Victor Lejona, Technical Specialist, writes for Fleet News to advise businesses on how they can transition from traditional grey fleet to using electric vehicles to lower emission and expenses
Grey fleet is defined as the personal vehicles owned by employees of a company when they are used for business purposes. It often presents organisations with challenges when it comes to:
- Appropriate use: Grey fleet sometimes presents an easy option for employees, where other modes of transport (active travel, public transport, pool vehicles) can be more economically viable and have lower emissions.
- Expense: Typical mileage claim rates for grey fleet are around 45 p/mile. Introduction of challenge mechanisms such as regular mileage claim audits or telemetry often reduce claims by up to 30%. Moving away from grey fleet to pool car use increases fleet management overhead but offers strong cost and control performance.
- Safety and compliance: An organisation has a duty of care for employees during working hours. This means that the employer is responsible for ensuring its grey fleet drivers are eligible to drive in the UK and their personal vehicles are in road-worthy condition (tyres, brakes, lights, etc.).
- Emissions: Whilst company cars and pool cars are often replaced on a frequent basis (and hence adhere to modern emission standards), employees’ personal vehicles are often older and more polluting.
As a result of these issues, many companies want to control grey fleet through interventions such as staff travel hierarchies, use of car clubs and/or pool vehicles, promotion of web-conferencing and home-working, non-travel days, or even ban of grey fleet vehicle use.
However, removing grey fleet is not an easy task, and organisations need to implement a smooth transition process when moving away from it. Firstly, in the case of pool cars, companies need to work out the number of pool vehicles and charging infrastructure required, as well as their ideal location. To this end, grey mileage claim data needs to be analysed appropriately to estimate the optimum number of pool vehicles to ensure a high utilisation and a positive business case. The pandemic has provoked an increase of remote working and web conferencing and this needs to be considered: a reduction in business mileage compared to pre-pandemic levels is highly likely. In a similar way, the placement of pool vehicles closer to employees’ homes rather than at a company’s offices/depots is also advisable for higher convenience, hence increasing the usage of the vehicles.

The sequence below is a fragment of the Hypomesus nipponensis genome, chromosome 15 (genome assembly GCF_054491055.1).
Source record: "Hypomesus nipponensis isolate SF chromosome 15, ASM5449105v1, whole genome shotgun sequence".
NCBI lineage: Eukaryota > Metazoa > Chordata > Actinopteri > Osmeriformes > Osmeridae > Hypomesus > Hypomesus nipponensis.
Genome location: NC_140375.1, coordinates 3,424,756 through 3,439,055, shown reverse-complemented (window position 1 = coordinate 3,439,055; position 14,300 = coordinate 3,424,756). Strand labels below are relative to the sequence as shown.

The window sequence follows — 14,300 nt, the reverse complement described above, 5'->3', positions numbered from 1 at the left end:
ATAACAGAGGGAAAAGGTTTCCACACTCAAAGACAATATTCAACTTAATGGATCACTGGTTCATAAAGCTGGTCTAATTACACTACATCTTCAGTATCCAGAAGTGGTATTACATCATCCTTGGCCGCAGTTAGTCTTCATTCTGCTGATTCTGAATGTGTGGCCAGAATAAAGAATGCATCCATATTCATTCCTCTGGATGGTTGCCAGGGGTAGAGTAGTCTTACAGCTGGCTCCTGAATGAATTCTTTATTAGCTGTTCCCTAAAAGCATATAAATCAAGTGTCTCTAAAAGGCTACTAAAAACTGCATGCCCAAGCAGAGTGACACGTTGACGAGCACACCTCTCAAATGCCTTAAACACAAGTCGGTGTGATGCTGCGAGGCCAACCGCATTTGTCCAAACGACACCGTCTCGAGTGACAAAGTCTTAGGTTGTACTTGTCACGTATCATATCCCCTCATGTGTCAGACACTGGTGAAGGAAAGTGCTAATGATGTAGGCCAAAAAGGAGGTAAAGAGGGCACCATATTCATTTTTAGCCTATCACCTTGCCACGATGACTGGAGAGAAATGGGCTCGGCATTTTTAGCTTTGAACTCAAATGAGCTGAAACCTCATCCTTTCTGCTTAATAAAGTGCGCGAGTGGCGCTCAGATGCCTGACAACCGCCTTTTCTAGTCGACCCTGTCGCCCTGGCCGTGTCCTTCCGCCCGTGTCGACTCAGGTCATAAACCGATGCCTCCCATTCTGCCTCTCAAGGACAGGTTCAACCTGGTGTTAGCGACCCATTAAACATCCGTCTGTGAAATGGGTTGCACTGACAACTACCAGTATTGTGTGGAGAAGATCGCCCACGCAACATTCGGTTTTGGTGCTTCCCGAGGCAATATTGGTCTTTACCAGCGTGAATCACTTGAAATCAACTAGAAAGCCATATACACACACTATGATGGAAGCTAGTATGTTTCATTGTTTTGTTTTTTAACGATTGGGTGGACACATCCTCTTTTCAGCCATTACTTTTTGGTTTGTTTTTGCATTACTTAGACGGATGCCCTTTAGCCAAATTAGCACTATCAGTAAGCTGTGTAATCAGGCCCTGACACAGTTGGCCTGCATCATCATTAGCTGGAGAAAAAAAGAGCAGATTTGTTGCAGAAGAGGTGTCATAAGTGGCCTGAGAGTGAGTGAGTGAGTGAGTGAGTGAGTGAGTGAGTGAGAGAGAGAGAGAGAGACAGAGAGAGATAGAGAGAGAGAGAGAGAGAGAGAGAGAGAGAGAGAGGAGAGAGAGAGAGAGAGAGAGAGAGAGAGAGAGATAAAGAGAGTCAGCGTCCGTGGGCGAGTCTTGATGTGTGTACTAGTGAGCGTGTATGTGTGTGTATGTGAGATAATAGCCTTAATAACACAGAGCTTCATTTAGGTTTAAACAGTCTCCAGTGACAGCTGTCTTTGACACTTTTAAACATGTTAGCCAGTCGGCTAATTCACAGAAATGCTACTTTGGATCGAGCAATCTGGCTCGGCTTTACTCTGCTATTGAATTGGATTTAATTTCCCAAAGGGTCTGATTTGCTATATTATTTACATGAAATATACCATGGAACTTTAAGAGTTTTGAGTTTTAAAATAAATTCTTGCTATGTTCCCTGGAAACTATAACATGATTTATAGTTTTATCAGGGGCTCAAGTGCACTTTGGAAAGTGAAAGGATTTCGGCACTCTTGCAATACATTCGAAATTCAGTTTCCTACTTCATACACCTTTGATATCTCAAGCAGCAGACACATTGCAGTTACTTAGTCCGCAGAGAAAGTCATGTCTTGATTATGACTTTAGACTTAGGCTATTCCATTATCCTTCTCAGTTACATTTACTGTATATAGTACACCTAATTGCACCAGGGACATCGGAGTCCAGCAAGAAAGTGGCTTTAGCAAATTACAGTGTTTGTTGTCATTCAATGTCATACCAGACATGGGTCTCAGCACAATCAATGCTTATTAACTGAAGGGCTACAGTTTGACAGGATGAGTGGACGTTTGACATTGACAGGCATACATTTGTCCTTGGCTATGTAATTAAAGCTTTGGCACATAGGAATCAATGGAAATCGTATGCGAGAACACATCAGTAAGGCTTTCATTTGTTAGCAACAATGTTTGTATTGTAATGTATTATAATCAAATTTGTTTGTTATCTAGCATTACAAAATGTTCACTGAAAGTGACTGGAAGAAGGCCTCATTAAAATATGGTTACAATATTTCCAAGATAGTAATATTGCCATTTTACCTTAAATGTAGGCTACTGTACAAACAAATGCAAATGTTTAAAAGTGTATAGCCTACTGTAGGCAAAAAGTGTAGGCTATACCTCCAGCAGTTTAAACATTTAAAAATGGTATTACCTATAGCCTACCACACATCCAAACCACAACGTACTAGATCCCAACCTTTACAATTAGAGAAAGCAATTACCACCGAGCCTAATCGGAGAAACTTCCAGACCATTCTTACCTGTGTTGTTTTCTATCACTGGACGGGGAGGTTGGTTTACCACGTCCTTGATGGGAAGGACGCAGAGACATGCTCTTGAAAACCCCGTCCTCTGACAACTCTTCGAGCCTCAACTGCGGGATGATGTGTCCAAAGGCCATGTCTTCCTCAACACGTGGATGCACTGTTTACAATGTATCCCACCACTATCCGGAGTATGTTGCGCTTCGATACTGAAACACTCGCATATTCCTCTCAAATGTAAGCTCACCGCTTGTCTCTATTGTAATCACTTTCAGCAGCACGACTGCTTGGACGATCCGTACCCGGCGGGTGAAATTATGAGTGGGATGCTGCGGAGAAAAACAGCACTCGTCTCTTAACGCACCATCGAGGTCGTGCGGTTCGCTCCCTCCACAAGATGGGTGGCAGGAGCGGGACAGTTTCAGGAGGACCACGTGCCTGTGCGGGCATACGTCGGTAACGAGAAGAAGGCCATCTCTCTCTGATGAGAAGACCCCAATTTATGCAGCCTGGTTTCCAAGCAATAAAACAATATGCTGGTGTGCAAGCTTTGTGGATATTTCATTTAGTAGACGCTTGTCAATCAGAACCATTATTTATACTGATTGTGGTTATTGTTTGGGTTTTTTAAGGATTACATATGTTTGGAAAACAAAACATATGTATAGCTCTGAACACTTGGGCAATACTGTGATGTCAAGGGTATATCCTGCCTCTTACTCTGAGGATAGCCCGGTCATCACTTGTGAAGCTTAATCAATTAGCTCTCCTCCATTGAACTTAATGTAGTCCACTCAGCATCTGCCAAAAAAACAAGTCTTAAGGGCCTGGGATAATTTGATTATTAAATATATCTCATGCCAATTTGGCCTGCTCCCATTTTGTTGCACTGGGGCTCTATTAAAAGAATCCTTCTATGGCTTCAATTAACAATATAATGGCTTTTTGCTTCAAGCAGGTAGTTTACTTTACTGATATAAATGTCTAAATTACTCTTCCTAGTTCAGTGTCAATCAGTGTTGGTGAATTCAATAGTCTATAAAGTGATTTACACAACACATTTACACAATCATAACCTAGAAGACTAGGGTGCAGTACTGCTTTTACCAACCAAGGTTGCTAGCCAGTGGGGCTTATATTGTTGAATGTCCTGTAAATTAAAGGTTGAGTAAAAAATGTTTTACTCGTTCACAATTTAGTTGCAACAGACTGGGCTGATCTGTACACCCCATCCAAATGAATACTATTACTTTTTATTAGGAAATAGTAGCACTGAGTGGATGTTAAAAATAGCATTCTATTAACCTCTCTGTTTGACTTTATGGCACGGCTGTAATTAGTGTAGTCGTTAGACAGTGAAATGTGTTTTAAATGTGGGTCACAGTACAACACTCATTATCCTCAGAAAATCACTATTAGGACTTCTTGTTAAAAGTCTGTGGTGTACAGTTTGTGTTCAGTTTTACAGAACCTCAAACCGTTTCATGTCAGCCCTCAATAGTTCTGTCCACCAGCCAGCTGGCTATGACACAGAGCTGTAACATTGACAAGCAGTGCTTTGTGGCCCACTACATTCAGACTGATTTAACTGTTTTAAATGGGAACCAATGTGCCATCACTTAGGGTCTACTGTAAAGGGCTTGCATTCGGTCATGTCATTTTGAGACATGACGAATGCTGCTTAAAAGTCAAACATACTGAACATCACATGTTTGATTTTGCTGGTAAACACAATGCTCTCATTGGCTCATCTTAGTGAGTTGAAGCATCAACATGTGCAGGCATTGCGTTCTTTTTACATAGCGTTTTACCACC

Moreover, it is a significant behavioural change for employees to switch from the convenience of using their own cars to booking a pool vehicle to which they are not used, more so in the case of electric vehicles. Therefore, it is crucial to engage with the staff from the beginning to listen to their concerns and make sure they understand the benefits of a pool vehicle system. This process takes many forms: regular internal communications, peer champions’ experiences, pool fleet promotional/training sessions, locating the pool vehicles in ‘prime’ parking spots, or involving senior management and involving users who are more public facing.
Having a clear travel hierarchy helps with pool vehicle acceptance too. This is usually presented as a decision tree that guides the employees to the preferred mode of transport depending on several factors such as the importance of the trip, distance, duration of the meeting or number of passengers. It is key to include the pool vehicles in the travel hierarchy in a way their use is maximised, e.g. discouraging the use of pool vehicles for short trips to long meetings. Another way of maximising the use of pool vehicles is to open them up to the general public in a similar way to a car club, either just out of working hours or even 24/7 if the fleet is large enough. It is also important to leave grey mileage as a last option in the travel hierarchies, prioritising the use of public transport if possible when a pool a car is not available.
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